- Health Care Choices Proposal: A New Generation Of Health Reform
- Answering Criticisms of the Conservative Health Care Consensus Plan
- Conservatives Make New Push to Repeal Affordable Care Act
- Once More Into The Breach: Conservative Think Tankers Publish A New Obamacare Replacement
- Conservative Groups Outline New Obamacare Repeal Plan
- Special Report: The Next Health Care Wars
- Exit From ObamaCare
- A Health Fix For Mom and Pop Shops
- D.C. Obamacare Insurers Seek Double-Digit Premium Hikes, Minnesota Expects Drop
- Canadians Are One in a Million — While Waiting for Medical Treatment
Health Care Choices Proposal: A New Generation Of Health Reform
by Grace-Marie Turner
Forbes, June 22, 2018
A group of policy wonks has been working since last fall to develop the next generation of patient-centered health policy recommendations that they unveiled at a rollout event at the Hoover Institution in Washington, D.C., on Wednesday. The plan, called the Health Care Choices Proposal, takes a federalist approach in moving power and control of the health sector away from Washington, through the states, and ultimately to consumers.The recommendations were developed by the Health Policy Consensus Group, including state and national health policy experts and members and leaders of grassroots organizations from around the country who are determined to give Americans relief from the high costs and restricted choices that Obamacare has imposed.
Answering Criticisms of the Conservative Health Care Consensus Plan
By Doug Badger
The Daily Signal, June 21, 2018
The Center for American Progress recently released a study criticizing a Health Policy Consensus Group’s proposal to reduce premiums and increase choices for the millions of families and small businesses who are forced to choose between remaining uninsured or buying expensive Obamacare policies. The proposal would replace Obamacare individual entitlements with grants to states. States would be required to use their federal grants to establish programs that subsidize premiums for low-income residents and that reduce premiums by assuring that the sick receive the assistance they need without saddling the healthy with unaffordable premiums. CAP’s seven-page critique of the proposal is a gumbo of falsehoods, misrepresentations, questionable assumptions, and contrived data that misrepresent both the content and the effect of the Health Care Choices Proposal.
Conservatives Make New Push to Repeal Affordable Care Act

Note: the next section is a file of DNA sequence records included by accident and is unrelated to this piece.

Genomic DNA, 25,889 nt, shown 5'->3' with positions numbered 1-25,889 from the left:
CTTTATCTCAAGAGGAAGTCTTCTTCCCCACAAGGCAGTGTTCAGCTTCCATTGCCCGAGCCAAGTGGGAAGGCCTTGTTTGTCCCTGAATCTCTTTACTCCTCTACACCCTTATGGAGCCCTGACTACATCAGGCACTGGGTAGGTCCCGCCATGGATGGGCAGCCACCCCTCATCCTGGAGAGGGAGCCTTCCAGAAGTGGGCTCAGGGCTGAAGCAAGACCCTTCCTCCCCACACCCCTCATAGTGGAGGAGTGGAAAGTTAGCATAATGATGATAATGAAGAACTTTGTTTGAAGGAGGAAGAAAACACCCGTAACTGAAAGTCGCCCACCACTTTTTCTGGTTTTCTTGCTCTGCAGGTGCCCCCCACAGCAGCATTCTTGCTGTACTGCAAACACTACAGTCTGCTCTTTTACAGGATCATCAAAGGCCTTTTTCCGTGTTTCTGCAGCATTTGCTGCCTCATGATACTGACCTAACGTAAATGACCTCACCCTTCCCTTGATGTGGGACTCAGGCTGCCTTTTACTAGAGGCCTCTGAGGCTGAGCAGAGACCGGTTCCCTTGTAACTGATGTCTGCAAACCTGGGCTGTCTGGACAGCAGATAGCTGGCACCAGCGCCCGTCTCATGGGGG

By Stephanie Armour
The Wall Street Journal, June 19, 2018
The Affordable Care Act should be repealed in August and replaced with a new system that lifts national consumer protections and gives control of health care to the states, according to a proposal by a conservative group released this week. Republicans faced a series of obstacles—including internal division and unified Democratic opposition—as their effort to repeal the ACA collapsed last year. The proposal’s release reflects the continuing eagerness of conservatives to deliver on a longtime Republican promise whose window could close if Democrats make gains in the midterms as expected.
Once More Into The Breach: Conservative Think Tankers Publish A New Obamacare Replacement
By Avik Roy
Forbes, June 20, 2018
The critical flaw in last year’s Graham-Cassidy replacement plan is that it bore the potential to make health insurance markets worse, not better, because due to design flaws in the bill, most states would have been strongly incentivized to eliminate their private individual insurance markets and replace them with an enlarged expansion of Medicaid. The Consensus Group proposal improves upon Graham-Cassidy by requiring that “at least 50% of the block grant goes toward supporting people’s purchase of private health coverage” in the individual insurance market. Under the new program, states would be required to offer Medicaid enrollees the opportunity to purchase “commercially available coverage” with their Medicaid dollars, and plans sold under the block grants would be exempted from costly Obamacare rules, like 3:1 age bands that double or triple the cost of insurance for young people.
Conservative Groups Outline New Obamacare Repeal Plan
By Peter Sullivan
The Hill, June 19, 2018